This past weekend was a really special weekend for the Phelps family. My sweet sister in law, Parker's only sibling, got married to the love of her life. We had been looking forward to this day for months. I was a bridesmaid, and Parker was a groomsmen. We couldn't wait to spend the weekend with family and friends to celebrate their union. And then, life happened. Well really, the military happened. Parker was scheduled to leave for a det with the Navy the day of her wedding. He did everything he could to try to fly out the day after the wedding so he could be there, but a schedule is a schedule and the Navy did not let him go. He missed his little sister's wedding.
I flew down for the wedding to represent the Phelps trio, and it was a beautiful wedding. I am so glad I got to be there, but I have to admit, it was really difficult not having Parker there. Walking down the aisle as a bridesmaid and not seeing Parker standing up there as a groomsmen was tough. Seeing the same unity candle that we lit and not being able to smile at Parker was tough. Hearing one of our favorite songs played during the ceremony was tough, but I could handle it.
I could handle it because Parker took an oath to protect our country. I could handle it because I took vows on our wedding day and promised to stand by him no matter what, and I meant it with complete conviction. Guess what though? Our families and friends didn't take these oaths and vows. Parker and I knew what we were signing up for in this life, and we both did it willingly. It's not fair to expect someone to completely support this lifestyle who didn't sign up for it, though. Part of me was nervous to tell everyone that Parker couldn't come to the wedding. I knew his immediate family would understand, but would extended family and friends understand too? Rationality says if you have something important like your sister's wedding, you take off work and do whatever you can to be there. Rationality says Parker could have made it more of a priority and somehow been there. That works for the typical 8-5 job- it doesn't work for the military.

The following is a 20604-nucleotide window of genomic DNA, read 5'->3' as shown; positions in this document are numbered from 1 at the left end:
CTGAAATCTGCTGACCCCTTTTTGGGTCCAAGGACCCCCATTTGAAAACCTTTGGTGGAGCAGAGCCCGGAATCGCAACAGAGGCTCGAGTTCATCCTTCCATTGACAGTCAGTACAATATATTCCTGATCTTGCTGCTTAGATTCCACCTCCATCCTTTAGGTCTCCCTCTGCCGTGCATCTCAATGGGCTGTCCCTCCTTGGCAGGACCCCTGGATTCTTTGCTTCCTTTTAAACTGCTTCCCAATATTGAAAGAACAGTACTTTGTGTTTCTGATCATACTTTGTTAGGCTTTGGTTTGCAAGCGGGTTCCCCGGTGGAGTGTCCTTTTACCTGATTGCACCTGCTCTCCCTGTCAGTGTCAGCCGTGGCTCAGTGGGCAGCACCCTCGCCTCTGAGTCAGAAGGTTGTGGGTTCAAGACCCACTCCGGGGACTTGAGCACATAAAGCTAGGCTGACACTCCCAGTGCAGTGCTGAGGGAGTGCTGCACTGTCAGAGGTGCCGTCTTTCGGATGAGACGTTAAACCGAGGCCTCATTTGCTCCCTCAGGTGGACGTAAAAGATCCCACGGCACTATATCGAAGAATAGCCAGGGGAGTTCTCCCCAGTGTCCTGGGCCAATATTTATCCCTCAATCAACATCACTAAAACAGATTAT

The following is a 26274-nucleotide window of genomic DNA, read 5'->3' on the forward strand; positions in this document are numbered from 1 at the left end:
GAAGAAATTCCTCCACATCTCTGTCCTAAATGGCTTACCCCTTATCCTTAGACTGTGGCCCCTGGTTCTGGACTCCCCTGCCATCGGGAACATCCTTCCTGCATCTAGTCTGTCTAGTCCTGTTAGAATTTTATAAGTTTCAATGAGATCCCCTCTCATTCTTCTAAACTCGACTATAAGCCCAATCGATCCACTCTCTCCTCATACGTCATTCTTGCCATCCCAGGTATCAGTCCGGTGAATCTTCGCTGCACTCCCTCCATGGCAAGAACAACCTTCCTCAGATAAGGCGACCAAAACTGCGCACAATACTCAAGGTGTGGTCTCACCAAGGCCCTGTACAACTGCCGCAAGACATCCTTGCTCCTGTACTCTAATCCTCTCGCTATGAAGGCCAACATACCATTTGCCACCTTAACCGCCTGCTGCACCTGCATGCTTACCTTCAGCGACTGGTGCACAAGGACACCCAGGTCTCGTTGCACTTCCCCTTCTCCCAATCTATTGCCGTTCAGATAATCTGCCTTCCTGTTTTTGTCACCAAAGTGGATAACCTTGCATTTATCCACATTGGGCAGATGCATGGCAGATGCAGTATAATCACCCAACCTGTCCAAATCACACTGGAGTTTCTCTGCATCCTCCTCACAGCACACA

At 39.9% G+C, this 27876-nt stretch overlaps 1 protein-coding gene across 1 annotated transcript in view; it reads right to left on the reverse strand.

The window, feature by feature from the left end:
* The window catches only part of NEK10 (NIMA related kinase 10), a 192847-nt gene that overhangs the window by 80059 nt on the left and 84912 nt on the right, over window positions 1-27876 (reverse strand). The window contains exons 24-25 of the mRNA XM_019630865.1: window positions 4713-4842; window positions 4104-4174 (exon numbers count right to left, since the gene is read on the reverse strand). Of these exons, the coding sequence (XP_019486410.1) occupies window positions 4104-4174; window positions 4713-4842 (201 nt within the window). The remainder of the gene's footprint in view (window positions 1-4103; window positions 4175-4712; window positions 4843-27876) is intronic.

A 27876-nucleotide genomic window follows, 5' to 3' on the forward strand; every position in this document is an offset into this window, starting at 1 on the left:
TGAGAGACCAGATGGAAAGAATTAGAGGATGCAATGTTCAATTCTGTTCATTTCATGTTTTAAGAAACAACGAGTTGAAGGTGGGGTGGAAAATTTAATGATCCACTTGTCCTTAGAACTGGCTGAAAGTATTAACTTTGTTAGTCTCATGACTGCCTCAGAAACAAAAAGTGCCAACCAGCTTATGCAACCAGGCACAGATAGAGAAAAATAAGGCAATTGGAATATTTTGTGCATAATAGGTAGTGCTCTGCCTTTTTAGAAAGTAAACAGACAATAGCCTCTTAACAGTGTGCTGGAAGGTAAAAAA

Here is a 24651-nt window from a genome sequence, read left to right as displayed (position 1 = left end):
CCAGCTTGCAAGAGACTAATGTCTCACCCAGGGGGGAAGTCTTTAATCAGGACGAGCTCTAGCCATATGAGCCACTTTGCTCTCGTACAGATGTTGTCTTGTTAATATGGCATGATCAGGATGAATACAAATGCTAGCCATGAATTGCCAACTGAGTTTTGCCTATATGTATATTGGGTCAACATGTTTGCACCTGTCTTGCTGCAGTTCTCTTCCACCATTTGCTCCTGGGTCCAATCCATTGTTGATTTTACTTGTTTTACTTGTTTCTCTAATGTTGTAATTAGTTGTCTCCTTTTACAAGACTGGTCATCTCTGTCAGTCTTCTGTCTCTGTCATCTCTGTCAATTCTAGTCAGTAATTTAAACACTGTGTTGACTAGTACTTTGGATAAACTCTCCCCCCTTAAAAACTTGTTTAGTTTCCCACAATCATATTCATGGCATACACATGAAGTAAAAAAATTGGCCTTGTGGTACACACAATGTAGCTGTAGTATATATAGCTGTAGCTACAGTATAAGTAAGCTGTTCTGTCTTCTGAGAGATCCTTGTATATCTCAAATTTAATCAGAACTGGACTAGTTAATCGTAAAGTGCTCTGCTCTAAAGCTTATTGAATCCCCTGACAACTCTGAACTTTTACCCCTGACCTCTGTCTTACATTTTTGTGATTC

If there is anything this past weekend taught me, it's this: our families rock. Everyone at the wedding of course mentioned how much they wish Parker was there, but they were so gracious and understanding about why he wasn't. Family and family friends who feel like family came up to me all night to tell me how proud they were of Parker and how much they loved him. They could have chosen to be angry and annoyed that he wasn't at the wedding. They could have refused to try to understand, but they didn't. The love and support they showed me and expressed for Parker made my heart smile and filled me with so much joy. They didn't sign up for this life, but they are invested in us and love us unconditionally, through the things they understand and the things that sometimes don't make sense when you aren't used to this lifestyle. Basically, this is my way of thanking our families and friends for being so supportive. It means more than any of you know.